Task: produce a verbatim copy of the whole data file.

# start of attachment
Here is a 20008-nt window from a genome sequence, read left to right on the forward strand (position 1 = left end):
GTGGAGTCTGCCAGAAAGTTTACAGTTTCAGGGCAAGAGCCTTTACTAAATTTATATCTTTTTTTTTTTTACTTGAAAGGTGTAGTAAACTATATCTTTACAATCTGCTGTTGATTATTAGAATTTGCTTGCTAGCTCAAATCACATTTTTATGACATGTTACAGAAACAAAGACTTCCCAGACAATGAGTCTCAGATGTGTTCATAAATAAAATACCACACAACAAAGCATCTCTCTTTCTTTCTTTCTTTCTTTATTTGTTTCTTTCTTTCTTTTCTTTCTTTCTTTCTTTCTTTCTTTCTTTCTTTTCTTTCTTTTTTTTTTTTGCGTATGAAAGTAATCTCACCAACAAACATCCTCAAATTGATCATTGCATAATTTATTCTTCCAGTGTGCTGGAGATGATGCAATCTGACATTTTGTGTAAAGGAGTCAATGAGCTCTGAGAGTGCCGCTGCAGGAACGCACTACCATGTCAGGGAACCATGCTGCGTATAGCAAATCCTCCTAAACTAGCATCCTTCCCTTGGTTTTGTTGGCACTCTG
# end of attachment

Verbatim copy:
Here is a 20008-nt window from a genome sequence, read left to right on the forward strand (position 1 = left end):
GTGGAGTCTGCCAGAAAGTTTACAGTTTCAGGGCAAGAGCCTTTACTAAATTTATATCTTTTTTTTTTTTACTTGAAAGGTGTAGTAAACTATATCTTTACAATCTGCTGTTGATTATTAGAATTTGCTTGCTAGCTCAAATCACATTTTTATGACATGTTACAGAAACAAAGACTTCCCAGACAATGAGTCTCAGATGTGTTCATAAATAAAATACCACACAACAAAGCATCTCTCTTTCTTTCTTTCTTTCTTTATTTGTTTCTTTCTTTCTTTTCTTTCTTTCTTTCTTTCTTTCTTTCTTTCTTTTCTTTCTTTTTTTTTTTTGCGTATGAAAGTAATCTCACCAACAAACATCCTCAAATTGATCATTGCATAATTTATTCTTCCAGTGTGCTGGAGATGATGCAATCTGACATTTTGTGTAAAGGAGTCAATGAGCTCTGAGAGTGCCGCTGCAGGAACGCACTACCATGTCAGGGAACCATGCTGCGTATAGCAAATCCTCCTAAACTAGCATCCTTCCCTTGGTTTTGTTGGCACTCTG